East meets West. The Alexander Brothers meet Barris. The '50s meet the '60s.

You can spin the story on this '51 Oldsmobile 88 and '60 Pontiac Ventura any number of ways, but noting contrasts is perhaps easiest. One personifies '50s style; one is pure '60s. One is chopped; the other is not. One was built on the West Coast; the other was built in Motor City.

Scratch the candy-coated surfaces a little, though, and you'll find similarities as well. Both cars represent distinctive, thoughtful restyling-not just slash-and-hack customizing-from their respective eras and builders, making them as appealing today as they were decades ago. Both were also built for street duty, with healthy mills backing up the bodywork.

Like many lead-laden creations from the era, these classic customs also saw years of neglect when the form fell out of vogue. Fortunately, they now share another common bond: enthusiastic owners who were inclined to save what others discarded and are eager to share their treasures with the public. The cars survive as ambassadors of customizing's golden era, and we just couldn't resist teaming them up for photos. Let's take a look.

The Golden Indian PontiacThe Golden Indian '60 Pontiac is the more famous of this pair, having graced Rod & Custom's November '63 cover and many other magazines. It represents some of Mike and Larry Alexander's best work from what is probably their most prolific era. Built for a young Mike Budnick from Detroit, the Poncho evolved from mild cruiser to full custom in stages over two years' time. Customs were a dying breed when the candy nugget hit the streets in 1963, but it still managed to imbed itself in many car-crazy minds.

Lou Calasibetta is one custom fan who fancied the "Jetsons-like" styling. He also has a penchant for Pontiacs-he grew up with the marque and now owns the Pontiac-friendly Old Stillwater Garage (OSG) in Stillwater, New Jersey. He knew he had to have the '60s survivor when it appeared for sale in a KKOA newsletter in 1987. Pearl white, rusty, but mostly complete, Lou stored his bounty another decade before the Detroit AutoRama's approaching 50th anniversary (in 2002) spurred him and the Old Stillwater gang-Jim Harris, David Symonds, Steve Decker, and Bob Scabet-into action.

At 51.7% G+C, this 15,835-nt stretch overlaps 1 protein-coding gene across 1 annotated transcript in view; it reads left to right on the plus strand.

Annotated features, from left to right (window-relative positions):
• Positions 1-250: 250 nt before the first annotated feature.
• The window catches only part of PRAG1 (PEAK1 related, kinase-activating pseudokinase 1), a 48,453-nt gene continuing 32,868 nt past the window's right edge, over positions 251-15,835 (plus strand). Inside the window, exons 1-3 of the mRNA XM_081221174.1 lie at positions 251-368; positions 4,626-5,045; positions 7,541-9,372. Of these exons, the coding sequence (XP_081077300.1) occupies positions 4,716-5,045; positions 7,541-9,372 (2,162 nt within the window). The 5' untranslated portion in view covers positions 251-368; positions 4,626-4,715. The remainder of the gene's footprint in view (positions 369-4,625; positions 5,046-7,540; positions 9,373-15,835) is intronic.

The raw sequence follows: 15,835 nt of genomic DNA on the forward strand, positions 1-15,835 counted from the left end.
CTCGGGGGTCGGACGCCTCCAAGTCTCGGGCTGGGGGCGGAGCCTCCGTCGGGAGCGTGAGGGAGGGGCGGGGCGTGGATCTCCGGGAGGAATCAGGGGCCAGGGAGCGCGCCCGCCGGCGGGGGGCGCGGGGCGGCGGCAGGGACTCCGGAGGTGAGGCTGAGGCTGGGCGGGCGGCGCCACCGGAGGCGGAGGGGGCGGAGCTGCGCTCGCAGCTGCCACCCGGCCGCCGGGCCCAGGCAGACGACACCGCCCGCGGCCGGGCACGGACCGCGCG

Frame-off restorations are routine at OSG, but this was a unique challenge. The crew not only had to replace rusty sheetmetal using stock donor car panels, it also had to replicate nearly all the original custom work, no small task when the roof is the only unaltered body part.

Still, the team persevered and the result is a tribute to early-'60s customs, where the "future" was less about fins and flipper caps and more about long, linear style and industrial influence. The delicate, thin-pillar roofline remains unchopped, leaving custom front and rear pans and wide grille cavities as dominating visual elements. Deeply tunneled headlights and custom taillights bisected by white trim bars add requisite NASA flavor. Extensive chrome tubing (front grille, by Glory Grills), expanded metal (headlight buckets, quarter-panel scoops), and aluminum bars (rear grille, by Shrader's Machine) are also hallmarks of the era.

It's the color that tugs at your eyeballs, though, that glorious Candy Lime Gold finish that changes in different light but never fails to glow. The OSG crew was fortunate to find original paint preserved under rear window moldings and faithfully reproduced it using House of Kolor products.

If the candy metallic paint and far-out styling fail to evoke Rat Pack dreams, the chrome-reverse wheels, skinny whitewalls, and Jerry Ambrosi-stitched pearl white threads (four custom buckets-swiveling fronts) should. The Tri-power 389 and four-speed are lasting clues to Mr. Budnick's original Woodward Avenue intentions.